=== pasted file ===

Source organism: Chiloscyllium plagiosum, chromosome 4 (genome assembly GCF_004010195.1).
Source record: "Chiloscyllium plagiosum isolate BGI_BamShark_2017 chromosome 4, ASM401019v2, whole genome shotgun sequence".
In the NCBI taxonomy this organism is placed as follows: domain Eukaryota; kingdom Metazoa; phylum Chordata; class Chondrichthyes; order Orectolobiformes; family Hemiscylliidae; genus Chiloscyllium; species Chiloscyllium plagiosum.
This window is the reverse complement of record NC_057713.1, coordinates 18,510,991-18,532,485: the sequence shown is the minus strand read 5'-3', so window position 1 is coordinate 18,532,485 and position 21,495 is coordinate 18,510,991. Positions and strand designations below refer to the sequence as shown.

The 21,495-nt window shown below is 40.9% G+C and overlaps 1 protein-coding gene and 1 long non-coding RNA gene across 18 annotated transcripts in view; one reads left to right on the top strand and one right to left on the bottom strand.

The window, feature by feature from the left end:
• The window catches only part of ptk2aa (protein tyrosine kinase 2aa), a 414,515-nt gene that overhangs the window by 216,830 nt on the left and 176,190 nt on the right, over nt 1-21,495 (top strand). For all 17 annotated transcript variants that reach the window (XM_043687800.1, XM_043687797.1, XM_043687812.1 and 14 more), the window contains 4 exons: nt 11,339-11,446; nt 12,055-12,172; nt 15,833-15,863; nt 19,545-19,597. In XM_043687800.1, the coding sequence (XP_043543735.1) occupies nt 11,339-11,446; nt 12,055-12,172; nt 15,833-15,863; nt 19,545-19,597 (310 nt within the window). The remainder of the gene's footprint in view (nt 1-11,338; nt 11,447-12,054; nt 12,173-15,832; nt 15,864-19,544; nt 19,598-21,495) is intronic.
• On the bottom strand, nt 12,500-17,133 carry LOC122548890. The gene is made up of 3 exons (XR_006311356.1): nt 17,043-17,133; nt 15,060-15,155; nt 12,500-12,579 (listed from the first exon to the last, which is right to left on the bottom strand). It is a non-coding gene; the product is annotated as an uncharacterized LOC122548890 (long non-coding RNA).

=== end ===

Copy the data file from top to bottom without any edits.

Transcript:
Source organism: Chiloscyllium plagiosum, chromosome 4 (genome assembly GCF_004010195.1).
Source record: "Chiloscyllium plagiosum isolate BGI_BamShark_2017 chromosome 4, ASM401019v2, whole genome shotgun sequence".
In the NCBI taxonomy this organism is placed as follows: domain Eukaryota; kingdom Metazoa; phylum Chordata; class Chondrichthyes; order Orectolobiformes; family Hemiscylliidae; genus Chiloscyllium; species Chiloscyllium plagiosum.
This window is the reverse complement of record NC_057713.1, coordinates 18,510,991-18,532,485: the sequence shown is the minus strand read 5'-3', so window position 1 is coordinate 18,532,485 and position 21,495 is coordinate 18,510,991. Positions and strand designations below refer to the sequence as shown.

The 21,495-nt window shown below is 40.9% G+C and overlaps 1 protein-coding gene and 1 long non-coding RNA gene across 18 annotated transcripts in view; one reads left to right on the top strand and one right to left on the bottom strand.

The window, feature by feature from the left end:
• The window catches only part of ptk2aa (protein tyrosine kinase 2aa), a 414,515-nt gene that overhangs the window by 216,830 nt on the left and 176,190 nt on the right, over nt 1-21,495 (top strand). For all 17 annotated transcript variants that reach the window (XM_043687800.1, XM_043687797.1, XM_043687812.1 and 14 more), the window contains 4 exons: nt 11,339-11,446; nt 12,055-12,172; nt 15,833-15,863; nt 19,545-19,597. In XM_043687800.1, the coding sequence (XP_043543735.1) occupies nt 11,339-11,446; nt 12,055-12,172; nt 15,833-15,863; nt 19,545-19,597 (310 nt within the window). The remainder of the gene's footprint in view (nt 1-11,338; nt 11,447-12,054; nt 12,173-15,832; nt 15,864-19,544; nt 19,598-21,495) is intronic.
• On the bottom strand, nt 12,500-17,133 carry LOC122548890. The gene is made up of 3 exons (XR_006311356.1): nt 17,043-17,133; nt 15,060-15,155; nt 12,500-12,579 (listed from the first exon to the last, which is right to left on the bottom strand). It is a non-coding gene; the product is annotated as an uncharacterized LOC122548890 (long non-coding RNA).